As will be more apparent from the discussion of the third embodiment below, the provision of a step-down voltage converter in a primary alkaline battery results in a substantially constant discharge voltage throughout the useful life of the primary battery. Conventional primary alkaline batteries have a voltage that gradually decreases throughout the life of the battery. Such a decrease in voltage requires that the equipment that is powered by the battery is capable of operating over the entire range of voltages output from the battery during its useful life. This problem is exacerbated when the device operates with a plurality of such batteries connected in series. As will be described further below, the “useful life” of a battery may be determined based upon the amount of time it takes for a battery to discharge below a threshold voltage. This threshold voltage may vary depending upon the various devices in which it is utilized.
Although a particular cell construction is shown in FIG. 7, it will be appreciated that other cell constructions could be utilized without departing from the scope of the present invention. For example, the cell may have a seal-less beverage can construction as disclosed in U.S. patent application Ser. No. 09/293,376 entitled “BATTERY CONSTRUCTIONS HAVING INCREASED INTERNAL VOLUME FOR ACTIVE COMPONENTS” and filed on Apr. 16, 1999, the disclosure of which is incorporated herein by reference. The particular construction shown in FIG. 7 was chosen since the collector/seal assembly 54 minimizes the space consumed within housing 44 by that component and thereby makes available additional space for voltage converter circuit 38 without requiring a reduction in the internal volume available for the electrochemically active materials. Additionally, the cell need not have the bobbin-type construction that is illustrated in FIG. 7. For example, the cell may have a spiral-wound electrode assembly (i.e., jelly roll), a stacked electrode assembly, or any other construction that exhibits a sloping discharge curve.
An energy storage device 60 constructed in accordance with a third embodiment of the present invention is shown in FIGS. 8-11. As shown schematically in FIG. 8, energy storage device 60 includes a plurality of primary electrochemical cells 62 that are all connected in series by connectors 63. Primary cells 62 are preferably alkaline or lithium cells. The series/connected electrochemical cells 62 include an internal positive terminal 64 and an internal negative terminal 66. Device 60 further includes a voltage converter 70 provided with the plurality of electrochemical cells 62 in a housing 76. Device 60 includes a positive external contact terminal 72 and a negative external contact terminal 74. Negative external contact terminal 74 is preferably directly connected to negative internal terminal 66, while positive external contact terminal 72 is preferably coupled to an output of voltage converter 70 by a conductor 71. Voltage converter 70 is coupled directly to positive internal terminal 64 and to negative internal terminal 66 by a conductive contact 68. It will be appreciated, however, that negative external contact terminal 74 may alternatively not be connected directly to negative internal terminal 66, but instead both terminals may be coupled to separate terminals of converter 70.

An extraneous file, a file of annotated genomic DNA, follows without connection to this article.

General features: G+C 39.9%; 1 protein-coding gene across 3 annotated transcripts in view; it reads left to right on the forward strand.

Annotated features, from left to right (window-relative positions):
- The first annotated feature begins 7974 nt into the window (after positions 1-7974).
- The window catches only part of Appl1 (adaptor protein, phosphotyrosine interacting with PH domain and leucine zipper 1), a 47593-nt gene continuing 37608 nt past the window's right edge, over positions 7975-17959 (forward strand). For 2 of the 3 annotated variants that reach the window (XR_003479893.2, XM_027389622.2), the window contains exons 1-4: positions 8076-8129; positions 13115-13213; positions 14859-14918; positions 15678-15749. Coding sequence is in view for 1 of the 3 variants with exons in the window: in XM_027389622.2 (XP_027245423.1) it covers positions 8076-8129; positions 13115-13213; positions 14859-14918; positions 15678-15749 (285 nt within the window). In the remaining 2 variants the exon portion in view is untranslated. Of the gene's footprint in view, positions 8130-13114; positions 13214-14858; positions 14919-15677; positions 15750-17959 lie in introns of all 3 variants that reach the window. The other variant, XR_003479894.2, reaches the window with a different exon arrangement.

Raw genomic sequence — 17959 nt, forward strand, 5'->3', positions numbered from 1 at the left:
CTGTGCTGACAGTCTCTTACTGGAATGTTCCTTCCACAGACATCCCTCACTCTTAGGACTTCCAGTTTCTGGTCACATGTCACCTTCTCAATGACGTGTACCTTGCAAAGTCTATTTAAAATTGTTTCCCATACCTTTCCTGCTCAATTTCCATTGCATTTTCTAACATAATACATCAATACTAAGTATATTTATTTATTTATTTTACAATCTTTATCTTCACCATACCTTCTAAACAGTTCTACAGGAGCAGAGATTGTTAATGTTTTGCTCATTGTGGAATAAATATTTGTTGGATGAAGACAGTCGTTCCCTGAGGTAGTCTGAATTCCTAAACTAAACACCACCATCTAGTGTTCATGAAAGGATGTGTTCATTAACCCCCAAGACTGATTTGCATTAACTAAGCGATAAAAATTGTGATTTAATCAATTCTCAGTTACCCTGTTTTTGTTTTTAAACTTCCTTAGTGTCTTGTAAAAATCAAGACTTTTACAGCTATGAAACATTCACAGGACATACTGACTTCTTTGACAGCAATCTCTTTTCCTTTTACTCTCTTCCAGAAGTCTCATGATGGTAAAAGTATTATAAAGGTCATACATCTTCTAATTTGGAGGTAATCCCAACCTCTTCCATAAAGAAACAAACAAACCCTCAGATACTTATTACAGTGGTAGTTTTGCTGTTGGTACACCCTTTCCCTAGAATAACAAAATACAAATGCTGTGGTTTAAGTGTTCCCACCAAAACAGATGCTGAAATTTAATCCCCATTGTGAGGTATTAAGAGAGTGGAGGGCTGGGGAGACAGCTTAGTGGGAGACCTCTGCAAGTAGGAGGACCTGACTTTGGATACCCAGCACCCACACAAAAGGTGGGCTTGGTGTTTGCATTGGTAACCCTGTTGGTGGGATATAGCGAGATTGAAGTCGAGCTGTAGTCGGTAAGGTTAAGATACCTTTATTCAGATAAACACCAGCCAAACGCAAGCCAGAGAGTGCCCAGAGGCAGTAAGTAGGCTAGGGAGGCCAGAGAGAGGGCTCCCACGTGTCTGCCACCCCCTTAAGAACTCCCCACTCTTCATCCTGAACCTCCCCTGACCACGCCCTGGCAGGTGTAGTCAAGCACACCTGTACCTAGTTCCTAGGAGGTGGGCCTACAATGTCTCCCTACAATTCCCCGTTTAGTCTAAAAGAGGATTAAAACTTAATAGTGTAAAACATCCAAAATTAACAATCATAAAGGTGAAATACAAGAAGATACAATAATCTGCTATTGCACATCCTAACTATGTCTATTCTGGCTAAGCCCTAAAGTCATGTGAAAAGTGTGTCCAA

As shown in FIGS. 9-11, housing 76 and external contact terminals 72 and 74 may be configured to be shaped and sized as a conventional 6- or 9-volt alkaline battery. As shown in FIGS. 10 and 11, housing 76 includes an upper plate 77, a lower plate 78, and a side member 79 that extends between top and bottom plate 77 and 78. On the interior surface of lower plate 78, a rigid plate 80, having three intercell connectors 63, is provided on its upper surface. A resilient foam pad 82 or the like is provided between plates 78 and 80 for purposes described below. The electrochemical cells 62 are arranged in a manner similar to that shown in FIG. 11 so as to be inserted in housing 76 with an end of each cell 62 being in physical and electrical contact with one of the three intercell connectors 63 on plate 80. Two additional intercell connectors 63 are provided along the tops of four of the six cells to provide a complete series connection between all of the cells. With such an arrangement, the two cells that do not have their upper ends connected to one of connectors 63 serve as the internal positive and negative internal contacts 64 and 66, respectively.
Voltage converter 70 is provided on a circuit board that is inserted on top of cells 62 while underlying upper plate 77 within the interior of housing 76. The circuit board carrying voltage converter 70 includes at one end a conductive strip 67 that wraps around the edge of the circuit board to provide a direct electrical connection between internal negative contact 66 and external negative contact terminal 74. A contact terminal 68 is provided between conductive strip 67 and voltage converter 70. The circuit board carrying voltage converter 70 also includes on one side of the end opposite strip 67 a conductive strip 65 that contacts positive internal terminal 64 and connects to voltage converter 70. On the opposite side of strip 65, a second strip 71 is provided that connects voltage converter 70 to external positive contact terminal 72. Resilient pad 82 is provided between plates 78 and 80 to push plate 80, cells 62, and strips 67 and 71 firmly against each other and external contact terminals 72 and 74.
Although FIGS. 10 and 11 show a specific internal construction for such a multi-cell battery, it will be appreciated that other constructions for multi-cell batteries may be employed without departing from the spirit and scope of the present invention. Further, voltage converter 70 may be secured to the outside of housing 76.